November 27, 2003
We have much to be thankful for.
It's been a hectic year and a challenge as well.
The San Francisco Chronicle ran a story on Thanksgiving Day informing readers
where they might go to find wine on this holiday.
The real procrastinators didn't show up in the shop until Friday, but Ellen and
I were very busy all day long.
Around 1pm I managed to get the Weber Kettle fired up and basted the Diestel
turkey with my secret sauce, a mix of melted butter, copious quantities of
chopped garlic (you can really never have enough, can you?) and oodles of minced
onions. Soy sauce adds a salty tang to the mix and provides color.
About every twenty minutes or so, I added more hot charcoal to the kettle and
tossed in a handful more of soaking wet mesquite chips. It's not
scientific, but I've noticed it takes longer on cold or windy days, less time on
a warmer or more mild day. A 12-14 pound bird needs only a couple of hours
to be ready for the table.
Wines to go with Turkey?
What do you like to drink?
I prepared a stuffing to go with the turkey:
This featured Focaccia bread whacked into small pieces and dried, along with
Herbes de Provence, part of a chopped onion and some browned sausage. I
used a turkey stock for the liquid to moisten the bread and it spent about 35-40
minutes in a 350 degree oven on its way to perfection.
Meanwhile, over at the Folks' house, Dad was extremely busy.
He was preparing some Oven Roasted Brussels Sprouts:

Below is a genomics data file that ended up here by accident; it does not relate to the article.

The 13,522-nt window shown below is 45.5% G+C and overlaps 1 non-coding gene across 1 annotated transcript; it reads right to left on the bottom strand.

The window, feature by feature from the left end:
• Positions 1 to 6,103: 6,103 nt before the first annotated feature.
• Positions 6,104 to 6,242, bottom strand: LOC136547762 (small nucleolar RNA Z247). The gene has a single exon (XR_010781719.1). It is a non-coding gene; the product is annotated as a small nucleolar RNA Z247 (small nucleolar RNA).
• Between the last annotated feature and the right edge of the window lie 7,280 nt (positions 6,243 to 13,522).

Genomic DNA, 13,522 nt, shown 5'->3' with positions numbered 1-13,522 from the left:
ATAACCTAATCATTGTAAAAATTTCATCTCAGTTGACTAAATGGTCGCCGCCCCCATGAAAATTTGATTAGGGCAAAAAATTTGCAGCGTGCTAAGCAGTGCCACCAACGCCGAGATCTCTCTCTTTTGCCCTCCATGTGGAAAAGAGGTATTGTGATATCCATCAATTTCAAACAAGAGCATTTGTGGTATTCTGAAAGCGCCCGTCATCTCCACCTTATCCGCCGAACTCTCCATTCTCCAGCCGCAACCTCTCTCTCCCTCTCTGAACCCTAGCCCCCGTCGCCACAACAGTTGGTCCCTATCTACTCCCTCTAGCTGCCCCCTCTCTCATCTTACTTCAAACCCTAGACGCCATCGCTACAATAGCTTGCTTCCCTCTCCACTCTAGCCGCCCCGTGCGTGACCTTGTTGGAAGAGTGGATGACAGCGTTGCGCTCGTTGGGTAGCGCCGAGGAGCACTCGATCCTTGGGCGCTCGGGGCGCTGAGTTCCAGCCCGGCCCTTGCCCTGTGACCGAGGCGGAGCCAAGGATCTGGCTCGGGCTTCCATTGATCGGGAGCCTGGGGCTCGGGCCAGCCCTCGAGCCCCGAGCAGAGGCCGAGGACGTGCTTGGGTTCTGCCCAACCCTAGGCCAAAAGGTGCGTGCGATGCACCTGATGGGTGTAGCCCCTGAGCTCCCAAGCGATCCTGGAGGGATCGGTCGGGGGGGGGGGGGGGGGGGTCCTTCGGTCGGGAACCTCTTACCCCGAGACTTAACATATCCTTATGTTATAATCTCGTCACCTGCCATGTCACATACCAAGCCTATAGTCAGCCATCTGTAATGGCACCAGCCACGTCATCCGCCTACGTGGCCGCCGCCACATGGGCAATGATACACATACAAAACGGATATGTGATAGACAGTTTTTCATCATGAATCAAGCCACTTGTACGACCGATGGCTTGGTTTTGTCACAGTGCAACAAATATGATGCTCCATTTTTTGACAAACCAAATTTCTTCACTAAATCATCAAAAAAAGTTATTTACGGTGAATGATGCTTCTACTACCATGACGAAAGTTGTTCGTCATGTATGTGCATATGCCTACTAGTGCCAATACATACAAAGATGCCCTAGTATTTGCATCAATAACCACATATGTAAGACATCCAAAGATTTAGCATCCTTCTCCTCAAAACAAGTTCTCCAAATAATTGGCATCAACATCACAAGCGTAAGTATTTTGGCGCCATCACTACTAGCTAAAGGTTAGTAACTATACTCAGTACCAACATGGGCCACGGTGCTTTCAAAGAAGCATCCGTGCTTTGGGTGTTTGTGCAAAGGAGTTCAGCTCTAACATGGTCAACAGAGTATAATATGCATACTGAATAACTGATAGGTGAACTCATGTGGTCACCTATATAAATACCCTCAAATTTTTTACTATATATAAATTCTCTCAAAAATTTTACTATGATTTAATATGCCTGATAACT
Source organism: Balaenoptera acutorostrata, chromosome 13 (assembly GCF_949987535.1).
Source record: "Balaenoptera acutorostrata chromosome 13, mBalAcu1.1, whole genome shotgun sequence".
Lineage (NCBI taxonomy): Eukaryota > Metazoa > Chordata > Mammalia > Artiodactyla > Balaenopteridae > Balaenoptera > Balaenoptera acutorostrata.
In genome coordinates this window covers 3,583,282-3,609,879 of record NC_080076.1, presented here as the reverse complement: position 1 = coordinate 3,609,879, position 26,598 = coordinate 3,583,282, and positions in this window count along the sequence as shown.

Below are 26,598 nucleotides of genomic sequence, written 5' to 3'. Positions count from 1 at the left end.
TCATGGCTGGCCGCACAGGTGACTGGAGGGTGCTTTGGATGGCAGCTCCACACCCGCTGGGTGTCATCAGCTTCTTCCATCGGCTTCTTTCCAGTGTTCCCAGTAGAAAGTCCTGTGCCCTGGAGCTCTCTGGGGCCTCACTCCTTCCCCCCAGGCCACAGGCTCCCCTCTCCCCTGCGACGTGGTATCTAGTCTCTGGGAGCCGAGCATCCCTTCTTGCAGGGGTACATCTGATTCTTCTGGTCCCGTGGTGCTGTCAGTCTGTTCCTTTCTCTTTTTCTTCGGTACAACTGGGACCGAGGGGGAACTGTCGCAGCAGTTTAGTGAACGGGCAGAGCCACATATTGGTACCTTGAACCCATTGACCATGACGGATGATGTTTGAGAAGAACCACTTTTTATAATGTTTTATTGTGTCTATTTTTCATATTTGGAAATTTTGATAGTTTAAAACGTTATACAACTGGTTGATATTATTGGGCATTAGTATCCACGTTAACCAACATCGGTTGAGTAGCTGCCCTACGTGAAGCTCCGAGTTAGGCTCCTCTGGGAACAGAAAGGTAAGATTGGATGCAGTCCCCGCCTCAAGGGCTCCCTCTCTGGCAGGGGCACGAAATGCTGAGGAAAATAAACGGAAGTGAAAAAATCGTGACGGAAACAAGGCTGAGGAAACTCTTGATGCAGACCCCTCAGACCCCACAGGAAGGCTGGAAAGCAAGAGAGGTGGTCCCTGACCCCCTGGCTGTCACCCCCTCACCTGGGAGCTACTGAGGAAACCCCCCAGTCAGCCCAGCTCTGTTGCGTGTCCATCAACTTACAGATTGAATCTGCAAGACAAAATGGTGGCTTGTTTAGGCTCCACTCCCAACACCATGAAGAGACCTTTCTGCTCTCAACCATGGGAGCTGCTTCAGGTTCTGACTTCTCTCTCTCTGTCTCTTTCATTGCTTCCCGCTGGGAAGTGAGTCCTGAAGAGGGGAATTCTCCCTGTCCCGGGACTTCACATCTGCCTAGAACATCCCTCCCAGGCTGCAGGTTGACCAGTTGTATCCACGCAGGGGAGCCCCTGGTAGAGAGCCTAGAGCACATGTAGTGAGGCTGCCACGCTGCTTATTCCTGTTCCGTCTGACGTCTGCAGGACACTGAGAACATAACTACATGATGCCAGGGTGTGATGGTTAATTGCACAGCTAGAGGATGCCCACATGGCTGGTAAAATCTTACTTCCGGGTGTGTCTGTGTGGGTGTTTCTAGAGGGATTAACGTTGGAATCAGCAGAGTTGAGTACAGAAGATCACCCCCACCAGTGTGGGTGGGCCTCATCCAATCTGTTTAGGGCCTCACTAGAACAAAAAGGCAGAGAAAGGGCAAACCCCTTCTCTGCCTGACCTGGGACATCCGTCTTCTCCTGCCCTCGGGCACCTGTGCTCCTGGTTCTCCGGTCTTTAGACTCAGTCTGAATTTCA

This is a recipe he picked up from watching The Food Network. Someone
named The Barefoot Contessa came up with this simple recipe.
Heat the oven to 400 degrees (if you have trouble with that, stop immediately,
open a bottle of Riesling and call out for a delivery of Chinese food).
Clean and prepare 1 and a half pounds of Brussels Sprouts.
In a large mixing bowl, combine
3 tablespoons good Olive Oil
3/4 teaspoon coarse salt
1/2 teaspoon freshly ground pepper
Dredge the Brussels Sprouts in the oil, salt & pepper mixture and turn them
out onto a baking sheet. Roast in the oven, shuffling them around from
time to time, for about 40 minutes.
Side note: Be sure you have the full quantity of Brussels sprouts or this
ratio of salt and pepper will be too intense.
You can further enhance this with some herbs, if you like.
You might wear shoes, too.
Frank then set about carving the turkey. He's had years of experience
Earlier in the day he made a wonderful Cranberry Sauce:
1 (12-ounce) bag of fresh cranberries, cleaned
1 3/4 cups sugar
1 Granny Smith apple, peeled, cored, and chopped
1 orange, zest grated and juiced
1 lemon, zest grated and juiced
Cook the cranberries, sugar, and 1 cup of water in a
saucepan over low heat for about 5 minutes, or until the skins pop open. Add the
apple, zests, and juices and cook for 15 more minutes. Remove from the
heat. Let cool, and serve chilled.
Especially happy about this whole circus was my nephew, 11 year old Brian Weisl.
Chef Franois finally sat down after his marathon of cuisine to enjoy a
We opened a bottle of Colin-Deleger Chassagne-Montrachet, followed by a Smith
The red wines this evening featured a couple of premier cru Chambolle-Musigny's,
both produced by Robert Groffier.
Ellen built a delicious, humungous salad and then Frank served a lovely
cinnamon-spiced Apple Pie he'd baked earlier in the afternoon.